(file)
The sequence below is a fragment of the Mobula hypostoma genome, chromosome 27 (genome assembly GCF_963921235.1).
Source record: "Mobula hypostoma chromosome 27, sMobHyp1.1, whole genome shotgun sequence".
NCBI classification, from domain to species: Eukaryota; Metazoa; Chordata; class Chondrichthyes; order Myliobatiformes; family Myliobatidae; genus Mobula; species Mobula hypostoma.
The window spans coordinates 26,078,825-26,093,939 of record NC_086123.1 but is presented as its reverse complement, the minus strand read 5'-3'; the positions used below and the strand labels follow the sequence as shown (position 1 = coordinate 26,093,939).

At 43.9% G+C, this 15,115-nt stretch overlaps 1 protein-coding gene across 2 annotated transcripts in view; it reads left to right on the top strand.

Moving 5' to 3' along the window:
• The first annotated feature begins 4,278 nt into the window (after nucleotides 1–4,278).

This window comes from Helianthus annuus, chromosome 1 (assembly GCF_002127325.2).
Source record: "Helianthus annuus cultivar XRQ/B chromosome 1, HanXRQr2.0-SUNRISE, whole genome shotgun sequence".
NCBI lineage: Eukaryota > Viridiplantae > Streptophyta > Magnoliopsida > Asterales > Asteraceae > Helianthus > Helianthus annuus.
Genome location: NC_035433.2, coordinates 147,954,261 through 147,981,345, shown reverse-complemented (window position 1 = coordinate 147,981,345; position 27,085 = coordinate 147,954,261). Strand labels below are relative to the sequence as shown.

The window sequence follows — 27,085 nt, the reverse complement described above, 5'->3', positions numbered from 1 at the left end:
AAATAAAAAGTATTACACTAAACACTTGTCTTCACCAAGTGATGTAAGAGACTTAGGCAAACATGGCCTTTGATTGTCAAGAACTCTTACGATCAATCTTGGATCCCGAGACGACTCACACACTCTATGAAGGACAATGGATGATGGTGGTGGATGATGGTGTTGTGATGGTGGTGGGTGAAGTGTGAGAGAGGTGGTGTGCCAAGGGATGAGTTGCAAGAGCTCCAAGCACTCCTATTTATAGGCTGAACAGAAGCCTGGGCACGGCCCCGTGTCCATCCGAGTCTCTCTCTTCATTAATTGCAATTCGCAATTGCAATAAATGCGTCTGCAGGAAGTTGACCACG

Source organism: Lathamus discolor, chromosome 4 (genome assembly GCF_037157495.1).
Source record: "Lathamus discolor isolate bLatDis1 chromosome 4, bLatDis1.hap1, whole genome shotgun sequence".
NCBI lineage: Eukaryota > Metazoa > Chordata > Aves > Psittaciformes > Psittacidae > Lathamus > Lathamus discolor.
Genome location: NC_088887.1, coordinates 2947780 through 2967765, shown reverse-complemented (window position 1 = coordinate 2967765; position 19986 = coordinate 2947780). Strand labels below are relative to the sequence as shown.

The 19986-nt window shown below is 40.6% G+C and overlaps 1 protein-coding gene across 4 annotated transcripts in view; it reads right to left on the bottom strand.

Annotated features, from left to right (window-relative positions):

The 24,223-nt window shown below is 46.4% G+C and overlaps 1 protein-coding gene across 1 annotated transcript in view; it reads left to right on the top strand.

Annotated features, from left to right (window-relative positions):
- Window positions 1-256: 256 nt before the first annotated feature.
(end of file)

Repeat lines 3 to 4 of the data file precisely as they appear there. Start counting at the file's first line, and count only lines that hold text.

NCBI classification, from domain to species: Eukaryota; Metazoa; Chordata; class Chondrichthyes; order Myliobatiformes; family Myliobatidae; genus Mobula; species Mobula hypostoma.
The window spans coordinates 26,078,825-26,093,939 of record NC_086123.1 but is presented as its reverse complement, the minus strand read 5'-3'; the positions used below and the strand labels follow the sequence as shown (position 1 = coordinate 26,093,939).